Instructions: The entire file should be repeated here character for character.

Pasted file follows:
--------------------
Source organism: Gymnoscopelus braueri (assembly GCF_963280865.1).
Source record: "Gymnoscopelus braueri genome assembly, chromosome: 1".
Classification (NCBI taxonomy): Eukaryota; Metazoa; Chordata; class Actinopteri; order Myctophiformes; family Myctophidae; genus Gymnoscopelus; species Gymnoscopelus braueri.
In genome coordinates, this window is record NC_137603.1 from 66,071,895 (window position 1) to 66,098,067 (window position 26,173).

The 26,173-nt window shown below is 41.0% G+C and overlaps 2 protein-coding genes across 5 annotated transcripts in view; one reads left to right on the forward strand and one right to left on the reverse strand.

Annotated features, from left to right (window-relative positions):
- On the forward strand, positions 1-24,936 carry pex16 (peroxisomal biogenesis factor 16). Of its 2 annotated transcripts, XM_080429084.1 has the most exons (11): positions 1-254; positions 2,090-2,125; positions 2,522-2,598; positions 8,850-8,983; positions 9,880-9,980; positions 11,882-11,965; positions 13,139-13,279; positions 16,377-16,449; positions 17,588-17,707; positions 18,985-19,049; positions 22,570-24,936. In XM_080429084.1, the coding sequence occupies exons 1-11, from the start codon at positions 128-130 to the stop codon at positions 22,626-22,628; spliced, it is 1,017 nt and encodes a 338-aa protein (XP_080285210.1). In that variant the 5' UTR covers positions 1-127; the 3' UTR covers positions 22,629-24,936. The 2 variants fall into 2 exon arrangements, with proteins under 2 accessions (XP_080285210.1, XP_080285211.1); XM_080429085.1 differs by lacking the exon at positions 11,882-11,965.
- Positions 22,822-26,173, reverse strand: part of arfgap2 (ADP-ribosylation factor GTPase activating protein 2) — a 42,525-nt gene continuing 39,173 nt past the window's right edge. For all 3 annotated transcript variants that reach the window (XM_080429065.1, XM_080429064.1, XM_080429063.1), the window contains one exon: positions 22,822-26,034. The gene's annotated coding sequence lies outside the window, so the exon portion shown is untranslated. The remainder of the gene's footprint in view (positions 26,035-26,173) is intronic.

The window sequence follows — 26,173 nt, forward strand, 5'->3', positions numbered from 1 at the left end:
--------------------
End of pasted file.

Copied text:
Source organism: Gymnoscopelus braueri (assembly GCF_963280865.1).
Source record: "Gymnoscopelus braueri genome assembly, chromosome: 1".
Classification (NCBI taxonomy): Eukaryota; Metazoa; Chordata; class Actinopteri; order Myctophiformes; family Myctophidae; genus Gymnoscopelus; species Gymnoscopelus braueri.
In genome coordinates, this window is record NC_137603.1 from 66,071,895 (window position 1) to 66,098,067 (window position 26,173).

The 26,173-nt window shown below is 41.0% G+C and overlaps 2 protein-coding genes across 5 annotated transcripts in view; one reads left to right on the forward strand and one right to left on the reverse strand.

Annotated features, from left to right (window-relative positions):
- On the forward strand, positions 1-24,936 carry pex16 (peroxisomal biogenesis factor 16). Of its 2 annotated transcripts, XM_080429084.1 has the most exons (11): positions 1-254; positions 2,090-2,125; positions 2,522-2,598; positions 8,850-8,983; positions 9,880-9,980; positions 11,882-11,965; positions 13,139-13,279; positions 16,377-16,449; positions 17,588-17,707; positions 18,985-19,049; positions 22,570-24,936. In XM_080429084.1, the coding sequence occupies exons 1-11, from the start codon at positions 128-130 to the stop codon at positions 22,626-22,628; spliced, it is 1,017 nt and encodes a 338-aa protein (XP_080285210.1). In that variant the 5' UTR covers positions 1-127; the 3' UTR covers positions 22,629-24,936. The 2 variants fall into 2 exon arrangements, with proteins under 2 accessions (XP_080285210.1, XP_080285211.1); XM_080429085.1 differs by lacking the exon at positions 11,882-11,965.
- Positions 22,822-26,173, reverse strand: part of arfgap2 (ADP-ribosylation factor GTPase activating protein 2) — a 42,525-nt gene continuing 39,173 nt past the window's right edge. For all 3 annotated transcript variants that reach the window (XM_080429065.1, XM_080429064.1, XM_080429063.1), the window contains one exon: positions 22,822-26,034. The gene's annotated coding sequence lies outside the window, so the exon portion shown is untranslated. The remainder of the gene's footprint in view (positions 26,035-26,173) is intronic.

The window sequence follows — 26,173 nt, forward strand, 5'->3', positions numbered from 1 at the left end: